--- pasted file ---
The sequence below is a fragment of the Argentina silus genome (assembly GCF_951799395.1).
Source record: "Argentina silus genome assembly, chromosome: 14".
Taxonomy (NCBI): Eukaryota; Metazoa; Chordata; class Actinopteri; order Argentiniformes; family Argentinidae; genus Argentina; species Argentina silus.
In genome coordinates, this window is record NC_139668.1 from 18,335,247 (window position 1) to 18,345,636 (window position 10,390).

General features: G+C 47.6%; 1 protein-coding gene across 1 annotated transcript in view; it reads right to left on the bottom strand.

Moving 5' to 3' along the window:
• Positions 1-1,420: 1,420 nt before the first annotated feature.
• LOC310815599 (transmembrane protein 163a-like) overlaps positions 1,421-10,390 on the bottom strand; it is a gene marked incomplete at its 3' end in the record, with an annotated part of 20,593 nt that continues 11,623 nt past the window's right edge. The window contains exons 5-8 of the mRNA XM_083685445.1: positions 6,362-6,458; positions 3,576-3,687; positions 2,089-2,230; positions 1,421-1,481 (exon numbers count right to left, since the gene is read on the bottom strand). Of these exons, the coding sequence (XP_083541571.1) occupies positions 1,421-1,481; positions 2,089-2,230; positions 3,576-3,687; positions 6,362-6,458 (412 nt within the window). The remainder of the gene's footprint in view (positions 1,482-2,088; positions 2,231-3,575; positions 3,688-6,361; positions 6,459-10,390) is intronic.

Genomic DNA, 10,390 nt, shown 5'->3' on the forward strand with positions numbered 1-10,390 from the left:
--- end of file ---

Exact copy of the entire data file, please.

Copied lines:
The sequence below is a fragment of the Argentina silus genome (assembly GCF_951799395.1).
Source record: "Argentina silus genome assembly, chromosome: 14".
Taxonomy (NCBI): Eukaryota; Metazoa; Chordata; class Actinopteri; order Argentiniformes; family Argentinidae; genus Argentina; species Argentina silus.
In genome coordinates, this window is record NC_139668.1 from 18,335,247 (window position 1) to 18,345,636 (window position 10,390).

General features: G+C 47.6%; 1 protein-coding gene across 1 annotated transcript in view; it reads right to left on the bottom strand.

Moving 5' to 3' along the window:
• Positions 1-1,420: 1,420 nt before the first annotated feature.
• LOC310815599 (transmembrane protein 163a-like) overlaps positions 1,421-10,390 on the bottom strand; it is a gene marked incomplete at its 3' end in the record, with an annotated part of 20,593 nt that continues 11,623 nt past the window's right edge. The window contains exons 5-8 of the mRNA XM_083685445.1: positions 6,362-6,458; positions 3,576-3,687; positions 2,089-2,230; positions 1,421-1,481 (exon numbers count right to left, since the gene is read on the bottom strand). Of these exons, the coding sequence (XP_083541571.1) occupies positions 1,421-1,481; positions 2,089-2,230; positions 3,576-3,687; positions 6,362-6,458 (412 nt within the window). The remainder of the gene's footprint in view (positions 1,482-2,088; positions 2,231-3,575; positions 3,688-6,361; positions 6,459-10,390) is intronic.

Genomic DNA, 10,390 nt, shown 5'->3' on the forward strand with positions numbered 1-10,390 from the left: